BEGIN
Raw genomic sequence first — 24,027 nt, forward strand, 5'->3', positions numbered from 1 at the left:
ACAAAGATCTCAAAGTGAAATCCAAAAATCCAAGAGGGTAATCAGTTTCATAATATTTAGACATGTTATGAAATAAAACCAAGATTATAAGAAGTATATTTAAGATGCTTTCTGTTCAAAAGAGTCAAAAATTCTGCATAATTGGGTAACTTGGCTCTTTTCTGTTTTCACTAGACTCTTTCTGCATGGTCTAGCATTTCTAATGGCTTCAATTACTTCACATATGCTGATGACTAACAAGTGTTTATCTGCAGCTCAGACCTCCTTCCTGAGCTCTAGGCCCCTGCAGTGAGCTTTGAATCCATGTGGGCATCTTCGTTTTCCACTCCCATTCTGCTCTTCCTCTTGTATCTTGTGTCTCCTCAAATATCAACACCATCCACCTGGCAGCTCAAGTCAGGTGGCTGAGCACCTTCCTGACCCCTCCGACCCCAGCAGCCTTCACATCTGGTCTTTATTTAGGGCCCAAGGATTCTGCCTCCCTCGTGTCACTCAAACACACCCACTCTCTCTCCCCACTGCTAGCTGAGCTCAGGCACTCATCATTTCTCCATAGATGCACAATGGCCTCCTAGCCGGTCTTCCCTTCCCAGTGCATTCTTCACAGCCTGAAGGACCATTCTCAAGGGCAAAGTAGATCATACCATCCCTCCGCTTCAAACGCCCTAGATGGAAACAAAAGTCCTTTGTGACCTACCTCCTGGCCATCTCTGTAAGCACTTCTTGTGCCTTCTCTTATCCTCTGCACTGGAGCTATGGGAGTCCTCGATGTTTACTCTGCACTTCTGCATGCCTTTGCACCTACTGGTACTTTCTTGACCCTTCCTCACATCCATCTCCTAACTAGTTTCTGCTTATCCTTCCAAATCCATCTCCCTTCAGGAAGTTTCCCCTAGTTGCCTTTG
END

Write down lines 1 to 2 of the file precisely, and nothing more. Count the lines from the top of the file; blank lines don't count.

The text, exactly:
Raw genomic sequence first — 24,027 nt, forward strand, 5'->3', positions numbered from 1 at the left:
ACAAAGATCTCAAAGTGAAATCCAAAAATCCAAGAGGGTAATCAGTTTCATAATATTTAGACATGTTATGAAATAAAACCAAGATTATAAGAAGTATATTTAAGATGCTTTCTGTTCAAAAGAGTCAAAAATTCTGCATAATTGGGTAACTTGGCTCTTTTCTGTTTTCACTAGACTCTTTCTGCATGGTCTAGCATTTCTAATGGCTTCAATTACTTCACATATGCTGATGACTAACAAGTGTTTATCTGCAGCTCAGACCTCCTTCCTGAGCTCTAGGCCCCTGCAGTGAGCTTTGAATCCATGTGGGCATCTTCGTTTTCCACTCCCATTCTGCTCTTCCTCTTGTATCTTGTGTCTCCTCAAATATCAACACCATCCACCTGGCAGCTCAAGTCAGGTGGCTGAGCACCTTCCTGACCCCTCCGACCCCAGCAGCCTTCACATCTGGTCTTTATTTAGGGCCCAAGGATTCTGCCTCCCTCGTGTCACTCAAACACACCCACTCTCTCTCCCCACTGCTAGCTGAGCTCAGGCACTCATCATTTCTCCATAGATGCACAATGGCCTCCTAGCCGGTCTTCCCTTCCCAGTGCATTCTTCACAGCCTGAAGGACCATTCTCAAGGGCAAAGTAGATCATACCATCCCTCCGCTTCAAACGCCCTAGATGGAAACAAAAGTCCTTTGTGACCTACCTCCTGGCCATCTCTGTAAGCACTTCTTGTGCCTTCTCTTATCCTCTGCACTGGAGCTATGGGAGTCCTCGATGTTTACTCTGCACTTCTGCATGCCTTTGCACCTACTGGTACTTTCTTGACCCTTCCTCACATCCATCTCCTAACTAGTTTCTGCTTATCCTTCCAAATCCATCTCCCTTCAGGAAGTTTCCCCTAGTTGCCTTTG